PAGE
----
IT SERIOUSLY is believed to be the single biggest ever collection of Rupert Richardson art works but there’s more than just a cultural first associated with an exhibition at Barraba on Saturday night.
Three of his greatest mates and fans have been hoofing it around the region in the past couple of weeks collecting up to 150 works of the prolific former Barraba artist, to assemble them for a very special wine and cheese night fundraiser.
The night combines a lot of what Rupert loved most during his years of painting.
Wine, art, Rotary, and a generous but gentle philanthropy. They were among the famous traits of a man who was among some of the most successful, talented and best known painters of a superior regional art clique of the 1980s.
Works like those of Jean Isherwood, Pat Chaffey, Harry Frost, James White and Phillip Pomroy, and Rupert’s sought-after oils and watercolours, hang in the most illustrious of national and international galleries.
Rupert painted his last painting about seven years ago. He’s 83 now, not in the best of health and suffering from Parkinson’s, but retired to Port Macquarie and has given a couple of his own later works, none of them framed, but loaned lovingly for this tribute show.
A limited number of works will also be for sale.
According to co-organisers Richard Witten and Ron Smith, the Barraba show has unearthed about 80 different owners who have been just as generous in showing off their Rupert works.
Among them will be some of the quirky but fabulous and now-famous harpsichord lids he painted in concert with another mate, the Barraba maestro and builder Bill Bright.
“The bulk of them are Australian landscapes and from his trip to Europe in the ’50s and to France in the late ’70s,” Bright said.
There were also Mediterranean visits, and art classes that toured Europe too, where Rupert was a grand tour guide, and where works from there and after found their way into regional homes.
“It’s grown like topsy, really, it’s a tribute exhibition and yes, it is a tribute to Rupert. He’s really been a benefactor for Barraba,” the three men added.
“He was shire president for 25 years, a district governor of Rotary, donated hundreds of paintings through his life. They hang in the hospital, they’re at Richardson House. He was just a wonderful, gentle soul.”
The idea for the fundraiser came from that germ of an idea for their Rotary night to exhibit a lifetime of work from Rupert.
According to Witten, they said they’d better raise some money for someone, so the Westpac Rescue Helicopter and another man they held in high regard too, Stuart Peake, who died far too young from cancer.
“People started to ring us and said ‘yes, we’ve got a few’. The spirit is just lovely. There have been people you meet in the street and hear, ‘Oh I’ve got one of his. I’d love to loan it’,” Witten recalls.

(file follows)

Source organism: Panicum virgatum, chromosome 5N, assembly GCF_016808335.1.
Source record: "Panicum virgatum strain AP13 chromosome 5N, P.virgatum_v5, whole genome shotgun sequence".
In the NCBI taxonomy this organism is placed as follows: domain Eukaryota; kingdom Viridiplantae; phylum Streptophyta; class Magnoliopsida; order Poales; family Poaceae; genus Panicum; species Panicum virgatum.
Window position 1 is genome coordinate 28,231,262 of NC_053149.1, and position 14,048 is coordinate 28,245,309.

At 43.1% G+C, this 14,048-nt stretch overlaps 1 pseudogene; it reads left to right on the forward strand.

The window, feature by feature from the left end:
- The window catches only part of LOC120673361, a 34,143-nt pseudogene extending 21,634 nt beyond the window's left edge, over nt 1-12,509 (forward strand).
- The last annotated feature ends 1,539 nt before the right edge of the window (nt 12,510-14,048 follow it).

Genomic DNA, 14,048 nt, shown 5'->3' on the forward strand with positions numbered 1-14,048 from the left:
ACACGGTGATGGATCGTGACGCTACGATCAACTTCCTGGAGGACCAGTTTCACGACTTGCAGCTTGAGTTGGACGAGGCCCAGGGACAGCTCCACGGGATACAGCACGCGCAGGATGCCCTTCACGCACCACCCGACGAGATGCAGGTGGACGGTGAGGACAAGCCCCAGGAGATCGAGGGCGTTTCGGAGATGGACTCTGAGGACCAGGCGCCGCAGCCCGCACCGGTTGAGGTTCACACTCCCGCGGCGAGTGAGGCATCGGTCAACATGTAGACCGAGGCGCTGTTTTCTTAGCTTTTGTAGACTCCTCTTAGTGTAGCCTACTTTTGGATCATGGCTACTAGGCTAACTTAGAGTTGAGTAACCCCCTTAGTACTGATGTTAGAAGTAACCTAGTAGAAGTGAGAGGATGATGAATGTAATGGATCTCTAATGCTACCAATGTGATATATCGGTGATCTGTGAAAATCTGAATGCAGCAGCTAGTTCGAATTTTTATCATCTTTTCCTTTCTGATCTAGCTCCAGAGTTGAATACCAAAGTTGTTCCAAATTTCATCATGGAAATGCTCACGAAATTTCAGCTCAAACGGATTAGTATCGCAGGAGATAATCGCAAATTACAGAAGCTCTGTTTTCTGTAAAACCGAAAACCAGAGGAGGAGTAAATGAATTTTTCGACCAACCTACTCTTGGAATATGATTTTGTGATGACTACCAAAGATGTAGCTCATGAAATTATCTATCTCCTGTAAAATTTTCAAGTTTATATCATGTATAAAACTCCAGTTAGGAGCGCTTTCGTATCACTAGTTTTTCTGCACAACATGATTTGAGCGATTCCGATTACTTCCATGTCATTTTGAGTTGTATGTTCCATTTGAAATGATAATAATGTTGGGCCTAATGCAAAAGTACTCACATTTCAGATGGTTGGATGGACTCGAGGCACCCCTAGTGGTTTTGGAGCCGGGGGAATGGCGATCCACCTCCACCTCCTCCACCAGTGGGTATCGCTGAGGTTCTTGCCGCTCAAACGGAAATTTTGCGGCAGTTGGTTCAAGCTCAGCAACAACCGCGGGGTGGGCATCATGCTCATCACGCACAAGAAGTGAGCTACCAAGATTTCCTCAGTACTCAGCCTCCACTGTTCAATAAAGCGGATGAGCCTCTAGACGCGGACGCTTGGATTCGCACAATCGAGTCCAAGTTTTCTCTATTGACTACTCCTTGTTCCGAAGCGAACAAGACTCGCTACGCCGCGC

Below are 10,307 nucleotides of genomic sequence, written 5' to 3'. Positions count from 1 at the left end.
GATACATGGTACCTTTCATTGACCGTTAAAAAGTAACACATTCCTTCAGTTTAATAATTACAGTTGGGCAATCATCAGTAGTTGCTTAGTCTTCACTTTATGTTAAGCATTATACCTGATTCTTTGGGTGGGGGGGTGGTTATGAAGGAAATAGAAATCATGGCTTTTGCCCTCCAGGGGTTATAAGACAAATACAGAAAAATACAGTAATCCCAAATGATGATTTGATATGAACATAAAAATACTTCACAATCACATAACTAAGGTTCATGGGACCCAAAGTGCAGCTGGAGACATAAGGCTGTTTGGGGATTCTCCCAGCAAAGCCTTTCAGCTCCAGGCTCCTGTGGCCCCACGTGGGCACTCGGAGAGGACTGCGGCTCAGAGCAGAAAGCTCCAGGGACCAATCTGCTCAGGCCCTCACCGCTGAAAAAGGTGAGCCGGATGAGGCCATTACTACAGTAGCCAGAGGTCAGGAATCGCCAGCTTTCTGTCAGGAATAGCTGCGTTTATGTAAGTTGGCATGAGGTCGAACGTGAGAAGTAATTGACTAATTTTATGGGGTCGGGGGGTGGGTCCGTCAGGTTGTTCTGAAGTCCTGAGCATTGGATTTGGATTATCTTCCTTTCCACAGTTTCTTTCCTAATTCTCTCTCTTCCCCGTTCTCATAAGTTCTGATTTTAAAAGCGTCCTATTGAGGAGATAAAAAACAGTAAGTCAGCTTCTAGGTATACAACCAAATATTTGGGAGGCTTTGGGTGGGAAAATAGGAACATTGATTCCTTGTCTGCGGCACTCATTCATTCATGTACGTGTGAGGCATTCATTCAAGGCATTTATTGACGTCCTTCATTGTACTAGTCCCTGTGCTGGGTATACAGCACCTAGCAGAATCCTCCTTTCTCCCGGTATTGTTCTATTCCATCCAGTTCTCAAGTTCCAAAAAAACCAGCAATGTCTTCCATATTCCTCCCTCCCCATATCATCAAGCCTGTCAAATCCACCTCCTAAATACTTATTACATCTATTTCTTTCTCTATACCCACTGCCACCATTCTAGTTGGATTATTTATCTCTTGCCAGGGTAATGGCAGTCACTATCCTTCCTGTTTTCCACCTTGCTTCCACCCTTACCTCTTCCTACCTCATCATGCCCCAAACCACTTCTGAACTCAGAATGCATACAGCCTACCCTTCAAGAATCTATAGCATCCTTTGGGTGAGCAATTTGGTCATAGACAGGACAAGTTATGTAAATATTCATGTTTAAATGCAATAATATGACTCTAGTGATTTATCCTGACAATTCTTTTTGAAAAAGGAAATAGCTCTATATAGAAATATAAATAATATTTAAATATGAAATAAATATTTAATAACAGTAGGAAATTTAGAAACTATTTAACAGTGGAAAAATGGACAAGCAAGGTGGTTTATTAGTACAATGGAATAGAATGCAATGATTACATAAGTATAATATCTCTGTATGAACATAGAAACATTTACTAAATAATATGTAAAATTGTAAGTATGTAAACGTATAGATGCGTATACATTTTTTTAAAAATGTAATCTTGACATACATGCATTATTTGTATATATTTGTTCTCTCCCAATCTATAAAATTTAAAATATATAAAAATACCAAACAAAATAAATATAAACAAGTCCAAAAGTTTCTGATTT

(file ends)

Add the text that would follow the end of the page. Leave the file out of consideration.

Says Bright: “There’s a great deal of respect and affection for Rupert, people want to respond to that generosity of his. It’s an extraordinary opportunity to see so much of his work and his early works. It’s a feast and a timely tribute; it’s a marvellous idea.”
Bright also recalls how he and Rupert struck up that artistic twosome. Bright got him to paint the lid of a harpsichord he’d built in 1976.
At the time it was controversial.
Today, those lids are on show in the Powerhouse Museum, the Sydney Opera House, Musica Viva, and at universities and at symphony orchestra headquarters.
Bright says it would be impossible to know just how many Richardson works there are in the world; probably thousands. He was that prolific, painting in the mornings, and a tipple or two with business in the evenings.
“As far as I know he painted every day ... he got his first box of paints when he was five and his mother sold his first painting when he was 11,” Bright said.
While he was born in Sydney, the family was up and back to Barraba early on. He’d come with his mum to Plumthorpe – where the famed Burdekin collection was first born – and where they used to have dinner once a month.
Among the works on show on Saturday night at the Barraba Golf Club exhibition are two works that have hung in the council chambers at Barraba for years, given to the community when Rupert was a councillor and president.
Two have also been loaned by the Tamworth Regional Gallery from their collection; one bought originally by the city art and gallery association back in 1980, called Sunlight on the Plains, a Richardson oil, and also the huge watercolour work Rocky Landscape, acquired by the gallery in 1987.
Bright will open the night. The town has organised a morning-after-the-night-before golf recovery round, and the locals will resurrect some of the glory days of the most famous of their painting sons.